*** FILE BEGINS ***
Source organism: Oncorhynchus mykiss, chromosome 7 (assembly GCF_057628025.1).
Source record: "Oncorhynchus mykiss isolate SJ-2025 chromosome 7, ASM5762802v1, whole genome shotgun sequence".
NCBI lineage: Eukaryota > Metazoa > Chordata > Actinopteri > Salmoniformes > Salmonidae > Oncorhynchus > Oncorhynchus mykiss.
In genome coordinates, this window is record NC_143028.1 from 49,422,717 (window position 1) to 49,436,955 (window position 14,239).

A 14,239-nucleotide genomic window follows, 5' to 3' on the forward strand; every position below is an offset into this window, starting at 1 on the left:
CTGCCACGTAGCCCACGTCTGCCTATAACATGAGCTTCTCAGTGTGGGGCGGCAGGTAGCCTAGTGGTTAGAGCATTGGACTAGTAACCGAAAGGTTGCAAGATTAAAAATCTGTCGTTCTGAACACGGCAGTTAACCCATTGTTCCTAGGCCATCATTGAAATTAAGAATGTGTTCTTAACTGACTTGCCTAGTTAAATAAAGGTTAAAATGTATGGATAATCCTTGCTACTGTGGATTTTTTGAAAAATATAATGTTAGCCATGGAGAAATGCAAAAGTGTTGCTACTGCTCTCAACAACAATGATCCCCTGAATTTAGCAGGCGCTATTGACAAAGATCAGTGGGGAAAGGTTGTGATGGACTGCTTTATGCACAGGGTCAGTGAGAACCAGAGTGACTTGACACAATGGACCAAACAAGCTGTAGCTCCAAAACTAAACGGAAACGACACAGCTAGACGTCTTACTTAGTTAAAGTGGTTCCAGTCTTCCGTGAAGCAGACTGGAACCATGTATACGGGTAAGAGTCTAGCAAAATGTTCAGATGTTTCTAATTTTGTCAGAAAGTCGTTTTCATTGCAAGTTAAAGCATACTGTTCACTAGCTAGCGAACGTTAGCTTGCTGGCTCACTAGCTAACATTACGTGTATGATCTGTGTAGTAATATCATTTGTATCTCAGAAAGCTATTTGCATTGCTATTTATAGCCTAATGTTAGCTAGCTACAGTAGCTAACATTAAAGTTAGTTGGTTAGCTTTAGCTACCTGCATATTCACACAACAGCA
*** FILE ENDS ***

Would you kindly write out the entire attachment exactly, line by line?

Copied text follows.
Source organism: Oncorhynchus mykiss, chromosome 7 (assembly GCF_057628025.1).
Source record: "Oncorhynchus mykiss isolate SJ-2025 chromosome 7, ASM5762802v1, whole genome shotgun sequence".
NCBI lineage: Eukaryota > Metazoa > Chordata > Actinopteri > Salmoniformes > Salmonidae > Oncorhynchus > Oncorhynchus mykiss.
In genome coordinates, this window is record NC_143028.1 from 49,422,717 (window position 1) to 49,436,955 (window position 14,239).

A 14,239-nucleotide genomic window follows, 5' to 3' on the forward strand; every position below is an offset into this window, starting at 1 on the left:
CTGCCACGTAGCCCACGTCTGCCTATAACATGAGCTTCTCAGTGTGGGGCGGCAGGTAGCCTAGTGGTTAGAGCATTGGACTAGTAACCGAAAGGTTGCAAGATTAAAAATCTGTCGTTCTGAACACGGCAGTTAACCCATTGTTCCTAGGCCATCATTGAAATTAAGAATGTGTTCTTAACTGACTTGCCTAGTTAAATAAAGGTTAAAATGTATGGATAATCCTTGCTACTGTGGATTTTTTGAAAAATATAATGTTAGCCATGGAGAAATGCAAAAGTGTTGCTACTGCTCTCAACAACAATGATCCCCTGAATTTAGCAGGCGCTATTGACAAAGATCAGTGGGGAAAGGTTGTGATGGACTGCTTTATGCACAGGGTCAGTGAGAACCAGAGTGACTTGACACAATGGACCAAACAAGCTGTAGCTCCAAAACTAAACGGAAACGACACAGCTAGACGTCTTACTTAGTTAAAGTGGTTCCAGTCTTCCGTGAAGCAGACTGGAACCATGTATACGGGTAAGAGTCTAGCAAAATGTTCAGATGTTTCTAATTTTGTCAGAAAGTCGTTTTCATTGCAAGTTAAAGCATACTGTTCACTAGCTAGCGAACGTTAGCTTGCTGGCTCACTAGCTAACATTACGTGTATGATCTGTGTAGTAATATCATTTGTATCTCAGAAAGCTATTTGCATTGCTATTTATAGCCTAATGTTAGCTAGCTACAGTAGCTAACATTAAAGTTAGTTGGTTAGCTTTAGCTACCTGCATATTCACACAACAGCA